... was spent in Detroit, with several artists and a community looking to, as they say, make things better. It seems to be working: There's a whole lot of grassroots goodness going on here in the art community that's slowly turning the notion of Detroit as metaphor for blight into one of creative possibility. Let's face it: They have great material; an empire was built here in short order in the early part of the 20th century, and its ruins are no less spectacular -- and much more profound, for their close-to-the bone-ness in our lurching post-industrial economy -- than anything in Rome.
On the advice of Scott Hocking, I ducked a few loose security measures and slipped inside a couple of iconic ruins, Fisher Auto Body (above) and the old Packard Factory, both of which Hocking has used to make site specific installations. They're extraodinary places, foreboding, but peaceful, too (Hocking describes them as "My walk in the woods;" he's been trekking their innards since he was a kid.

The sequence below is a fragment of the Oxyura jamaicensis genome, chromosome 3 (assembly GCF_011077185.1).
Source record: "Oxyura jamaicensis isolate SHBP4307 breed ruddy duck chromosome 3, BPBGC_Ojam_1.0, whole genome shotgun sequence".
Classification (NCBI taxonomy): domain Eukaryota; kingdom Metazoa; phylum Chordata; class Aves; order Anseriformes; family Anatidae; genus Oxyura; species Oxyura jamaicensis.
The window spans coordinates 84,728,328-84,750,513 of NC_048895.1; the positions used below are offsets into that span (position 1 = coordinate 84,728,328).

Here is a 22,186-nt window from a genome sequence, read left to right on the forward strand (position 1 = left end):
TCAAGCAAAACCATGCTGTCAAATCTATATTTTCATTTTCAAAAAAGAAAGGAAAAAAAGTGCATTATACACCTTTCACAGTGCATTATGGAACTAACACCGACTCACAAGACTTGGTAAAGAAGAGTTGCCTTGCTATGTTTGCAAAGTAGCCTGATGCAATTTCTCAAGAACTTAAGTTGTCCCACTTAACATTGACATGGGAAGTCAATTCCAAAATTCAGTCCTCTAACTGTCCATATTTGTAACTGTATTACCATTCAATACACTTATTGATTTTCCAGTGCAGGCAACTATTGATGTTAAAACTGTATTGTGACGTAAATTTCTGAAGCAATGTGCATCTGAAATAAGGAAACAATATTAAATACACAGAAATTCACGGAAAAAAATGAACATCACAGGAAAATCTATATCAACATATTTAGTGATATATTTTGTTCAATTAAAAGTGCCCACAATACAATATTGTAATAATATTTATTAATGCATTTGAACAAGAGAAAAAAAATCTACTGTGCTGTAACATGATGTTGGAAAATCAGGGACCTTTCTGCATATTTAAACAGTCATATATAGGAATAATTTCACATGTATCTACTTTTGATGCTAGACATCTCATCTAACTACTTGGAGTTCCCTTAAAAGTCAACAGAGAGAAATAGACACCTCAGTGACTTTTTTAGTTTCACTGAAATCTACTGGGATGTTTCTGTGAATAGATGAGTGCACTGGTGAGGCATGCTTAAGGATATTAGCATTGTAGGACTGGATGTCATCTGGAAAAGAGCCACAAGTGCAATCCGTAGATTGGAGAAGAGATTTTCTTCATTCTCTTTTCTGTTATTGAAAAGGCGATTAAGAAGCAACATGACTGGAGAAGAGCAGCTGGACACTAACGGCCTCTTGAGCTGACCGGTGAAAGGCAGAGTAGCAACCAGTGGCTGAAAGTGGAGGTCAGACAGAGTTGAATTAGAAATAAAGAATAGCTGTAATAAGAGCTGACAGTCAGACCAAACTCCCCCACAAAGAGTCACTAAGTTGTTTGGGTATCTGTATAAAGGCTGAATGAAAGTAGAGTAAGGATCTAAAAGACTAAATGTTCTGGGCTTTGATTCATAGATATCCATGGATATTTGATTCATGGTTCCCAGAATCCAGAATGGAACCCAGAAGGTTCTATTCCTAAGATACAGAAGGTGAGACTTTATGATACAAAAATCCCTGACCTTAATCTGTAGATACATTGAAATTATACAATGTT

In any case, the scale of these sites is astonishing, as is their decrepitude. Is it politically correct to call failure on so grand a scale inspiring? For artists like Hocking, no such distinction is necessary; they're part of his life, and vital to his work. And, frankly, spectacular.